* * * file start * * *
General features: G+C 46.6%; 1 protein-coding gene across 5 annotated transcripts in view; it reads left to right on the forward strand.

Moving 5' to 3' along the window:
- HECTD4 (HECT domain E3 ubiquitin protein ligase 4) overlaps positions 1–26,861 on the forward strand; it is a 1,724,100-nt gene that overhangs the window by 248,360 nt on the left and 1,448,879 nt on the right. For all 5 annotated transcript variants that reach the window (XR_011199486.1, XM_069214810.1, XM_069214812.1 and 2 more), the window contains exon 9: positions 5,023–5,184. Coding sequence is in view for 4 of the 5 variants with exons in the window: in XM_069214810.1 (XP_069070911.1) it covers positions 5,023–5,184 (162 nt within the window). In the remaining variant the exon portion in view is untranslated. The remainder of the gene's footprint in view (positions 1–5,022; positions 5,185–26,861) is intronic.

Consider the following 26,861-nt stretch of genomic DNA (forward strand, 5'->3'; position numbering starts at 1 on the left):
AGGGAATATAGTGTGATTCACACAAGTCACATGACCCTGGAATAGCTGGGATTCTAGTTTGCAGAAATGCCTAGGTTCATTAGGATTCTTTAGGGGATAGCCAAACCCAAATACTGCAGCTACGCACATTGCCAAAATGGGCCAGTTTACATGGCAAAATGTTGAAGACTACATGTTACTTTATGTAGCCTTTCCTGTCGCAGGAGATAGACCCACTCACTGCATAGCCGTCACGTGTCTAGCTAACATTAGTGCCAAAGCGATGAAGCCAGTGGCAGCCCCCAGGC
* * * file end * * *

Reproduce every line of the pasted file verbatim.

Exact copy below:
General features: G+C 46.6%; 1 protein-coding gene across 5 annotated transcripts in view; it reads left to right on the forward strand.

Moving 5' to 3' along the window:
- HECTD4 (HECT domain E3 ubiquitin protein ligase 4) overlaps positions 1–26,861 on the forward strand; it is a 1,724,100-nt gene that overhangs the window by 248,360 nt on the left and 1,448,879 nt on the right. For all 5 annotated transcript variants that reach the window (XR_011199486.1, XM_069214810.1, XM_069214812.1 and 2 more), the window contains exon 9: positions 5,023–5,184. Coding sequence is in view for 4 of the 5 variants with exons in the window: in XM_069214810.1 (XP_069070911.1) it covers positions 5,023–5,184 (162 nt within the window). In the remaining variant the exon portion in view is untranslated. The remainder of the gene's footprint in view (positions 1–5,022; positions 5,185–26,861) is intronic.

Consider the following 26,861-nt stretch of genomic DNA (forward strand, 5'->3'; position numbering starts at 1 on the left):
AGGGAATATAGTGTGATTCACACAAGTCACATGACCCTGGAATAGCTGGGATTCTAGTTTGCAGAAATGCCTAGGTTCATTAGGATTCTTTAGGGGATAGCCAAACCCAAATACTGCAGCTACGCACATTGCCAAAATGGGCCAGTTTACATGGCAAAATGTTGAAGACTACATGTTACTTTATGTAGCCTTTCCTGTCGCAGGAGATAGACCCACTCACTGCATAGCCGTCACGTGTCTAGCTAACATTAGTGCCAAAGCGATGAAGCCAGTGGCAGCCCCCAGGC